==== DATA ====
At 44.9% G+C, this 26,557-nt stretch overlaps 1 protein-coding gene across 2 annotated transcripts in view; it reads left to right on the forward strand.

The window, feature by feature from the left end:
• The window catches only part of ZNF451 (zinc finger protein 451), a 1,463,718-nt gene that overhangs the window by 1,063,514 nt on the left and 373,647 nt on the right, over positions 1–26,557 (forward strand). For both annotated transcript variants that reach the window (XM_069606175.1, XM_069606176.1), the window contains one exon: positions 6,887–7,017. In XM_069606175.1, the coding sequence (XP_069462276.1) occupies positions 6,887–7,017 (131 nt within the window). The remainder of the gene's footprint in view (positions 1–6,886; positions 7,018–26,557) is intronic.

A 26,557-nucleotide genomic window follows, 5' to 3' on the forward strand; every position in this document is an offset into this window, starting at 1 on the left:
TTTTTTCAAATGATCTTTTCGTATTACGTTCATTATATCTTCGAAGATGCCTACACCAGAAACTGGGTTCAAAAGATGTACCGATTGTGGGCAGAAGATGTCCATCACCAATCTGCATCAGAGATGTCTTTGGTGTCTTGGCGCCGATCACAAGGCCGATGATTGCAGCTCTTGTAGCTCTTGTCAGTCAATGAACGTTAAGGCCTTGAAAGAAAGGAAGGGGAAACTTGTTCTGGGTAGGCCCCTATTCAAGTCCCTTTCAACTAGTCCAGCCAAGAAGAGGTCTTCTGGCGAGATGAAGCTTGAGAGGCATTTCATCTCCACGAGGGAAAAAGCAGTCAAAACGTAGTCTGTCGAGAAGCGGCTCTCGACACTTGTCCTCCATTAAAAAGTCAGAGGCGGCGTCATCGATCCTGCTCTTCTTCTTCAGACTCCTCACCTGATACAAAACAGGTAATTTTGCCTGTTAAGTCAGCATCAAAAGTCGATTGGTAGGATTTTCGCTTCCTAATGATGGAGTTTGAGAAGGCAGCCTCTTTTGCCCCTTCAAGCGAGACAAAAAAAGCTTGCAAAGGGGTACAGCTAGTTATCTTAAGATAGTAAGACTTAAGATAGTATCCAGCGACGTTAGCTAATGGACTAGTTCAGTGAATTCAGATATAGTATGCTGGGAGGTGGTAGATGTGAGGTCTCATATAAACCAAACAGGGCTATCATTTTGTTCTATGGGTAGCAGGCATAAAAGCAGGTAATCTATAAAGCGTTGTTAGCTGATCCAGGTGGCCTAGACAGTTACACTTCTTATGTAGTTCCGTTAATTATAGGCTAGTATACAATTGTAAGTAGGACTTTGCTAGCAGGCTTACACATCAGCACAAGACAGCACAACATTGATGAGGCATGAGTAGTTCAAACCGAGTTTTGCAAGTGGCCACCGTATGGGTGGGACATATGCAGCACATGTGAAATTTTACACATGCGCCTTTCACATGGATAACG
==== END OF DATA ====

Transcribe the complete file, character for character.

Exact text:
At 44.9% G+C, this 26,557-nt stretch overlaps 1 protein-coding gene across 2 annotated transcripts in view; it reads left to right on the forward strand.

The window, feature by feature from the left end:
• The window catches only part of ZNF451 (zinc finger protein 451), a 1,463,718-nt gene that overhangs the window by 1,063,514 nt on the left and 373,647 nt on the right, over positions 1–26,557 (forward strand). For both annotated transcript variants that reach the window (XM_069606175.1, XM_069606176.1), the window contains one exon: positions 6,887–7,017. In XM_069606175.1, the coding sequence (XP_069462276.1) occupies positions 6,887–7,017 (131 nt within the window). The remainder of the gene's footprint in view (positions 1–6,886; positions 7,018–26,557) is intronic.

A 26,557-nucleotide genomic window follows, 5' to 3' on the forward strand; every position in this document is an offset into this window, starting at 1 on the left:
TTTTTTCAAATGATCTTTTCGTATTACGTTCATTATATCTTCGAAGATGCCTACACCAGAAACTGGGTTCAAAAGATGTACCGATTGTGGGCAGAAGATGTCCATCACCAATCTGCATCAGAGATGTCTTTGGTGTCTTGGCGCCGATCACAAGGCCGATGATTGCAGCTCTTGTAGCTCTTGTCAGTCAATGAACGTTAAGGCCTTGAAAGAAAGGAAGGGGAAACTTGTTCTGGGTAGGCCCCTATTCAAGTCCCTTTCAACTAGTCCAGCCAAGAAGAGGTCTTCTGGCGAGATGAAGCTTGAGAGGCATTTCATCTCCACGAGGGAAAAAGCAGTCAAAACGTAGTCTGTCGAGAAGCGGCTCTCGACACTTGTCCTCCATTAAAAAGTCAGAGGCGGCGTCATCGATCCTGCTCTTCTTCTTCAGACTCCTCACCTGATACAAAACAGGTAATTTTGCCTGTTAAGTCAGCATCAAAAGTCGATTGGTAGGATTTTCGCTTCCTAATGATGGAGTTTGAGAAGGCAGCCTCTTTTGCCCCTTCAAGCGAGACAAAAAAAGCTTGCAAAGGGGTACAGCTAGTTATCTTAAGATAGTAAGACTTAAGATAGTATCCAGCGACGTTAGCTAATGGACTAGTTCAGTGAATTCAGATATAGTATGCTGGGAGGTGGTAGATGTGAGGTCTCATATAAACCAAACAGGGCTATCATTTTGTTCTATGGGTAGCAGGCATAAAAGCAGGTAATCTATAAAGCGTTGTTAGCTGATCCAGGTGGCCTAGACAGTTACACTTCTTATGTAGTTCCGTTAATTATAGGCTAGTATACAATTGTAAGTAGGACTTTGCTAGCAGGCTTACACATCAGCACAAGACAGCACAACATTGATGAGGCATGAGTAGTTCAAACCGAGTTTTGCAAGTGGCCACCGTATGGGTGGGACATATGCAGCACATGTGAAATTTTACACATGCGCCTTTCACATGGATAACG